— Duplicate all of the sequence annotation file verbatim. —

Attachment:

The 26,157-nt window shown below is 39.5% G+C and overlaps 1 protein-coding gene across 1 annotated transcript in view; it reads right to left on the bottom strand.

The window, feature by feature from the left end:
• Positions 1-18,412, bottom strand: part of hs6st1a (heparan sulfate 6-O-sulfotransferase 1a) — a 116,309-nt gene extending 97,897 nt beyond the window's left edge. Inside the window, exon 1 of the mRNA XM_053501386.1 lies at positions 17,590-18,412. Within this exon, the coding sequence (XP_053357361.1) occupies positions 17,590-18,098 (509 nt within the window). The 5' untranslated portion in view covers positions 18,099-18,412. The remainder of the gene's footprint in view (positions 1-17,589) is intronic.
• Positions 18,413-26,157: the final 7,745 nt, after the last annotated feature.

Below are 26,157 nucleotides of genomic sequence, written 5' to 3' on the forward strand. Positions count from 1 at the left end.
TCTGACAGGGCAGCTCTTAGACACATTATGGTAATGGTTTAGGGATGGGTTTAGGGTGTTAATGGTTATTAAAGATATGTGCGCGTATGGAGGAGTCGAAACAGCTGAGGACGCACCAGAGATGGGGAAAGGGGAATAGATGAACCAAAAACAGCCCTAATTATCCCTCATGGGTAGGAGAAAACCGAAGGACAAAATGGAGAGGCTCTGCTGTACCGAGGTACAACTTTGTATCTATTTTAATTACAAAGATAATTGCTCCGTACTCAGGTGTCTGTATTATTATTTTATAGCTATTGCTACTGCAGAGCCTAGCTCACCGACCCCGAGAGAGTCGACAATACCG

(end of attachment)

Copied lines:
The 26,157-nt window shown below is 39.5% G+C and overlaps 1 protein-coding gene across 1 annotated transcript in view; it reads right to left on the bottom strand.

The window, feature by feature from the left end:
• Positions 1-18,412, bottom strand: part of hs6st1a (heparan sulfate 6-O-sulfotransferase 1a) — a 116,309-nt gene extending 97,897 nt beyond the window's left edge. Inside the window, exon 1 of the mRNA XM_053501386.1 lies at positions 17,590-18,412. Within this exon, the coding sequence (XP_053357361.1) occupies positions 17,590-18,098 (509 nt within the window). The 5' untranslated portion in view covers positions 18,099-18,412. The remainder of the gene's footprint in view (positions 1-17,589) is intronic.
• Positions 18,413-26,157: the final 7,745 nt, after the last annotated feature.

Below are 26,157 nucleotides of genomic sequence, written 5' to 3' on the forward strand. Positions count from 1 at the left end.
TCTGACAGGGCAGCTCTTAGACACATTATGGTAATGGTTTAGGGATGGGTTTAGGGTGTTAATGGTTATTAAAGATATGTGCGCGTATGGAGGAGTCGAAACAGCTGAGGACGCACCAGAGATGGGGAAAGGGGAATAGATGAACCAAAAACAGCCCTAATTATCCCTCATGGGTAGGAGAAAACCGAAGGACAAAATGGAGAGGCTCTGCTGTACCGAGGTACAACTTTGTATCTATTTTAATTACAAAGATAATTGCTCCGTACTCAGGTGTCTGTATTATTATTTTATAGCTATTGCTACTGCAGAGCCTAGCTCACCGACCCCGAGAGAGTCGACAATACCG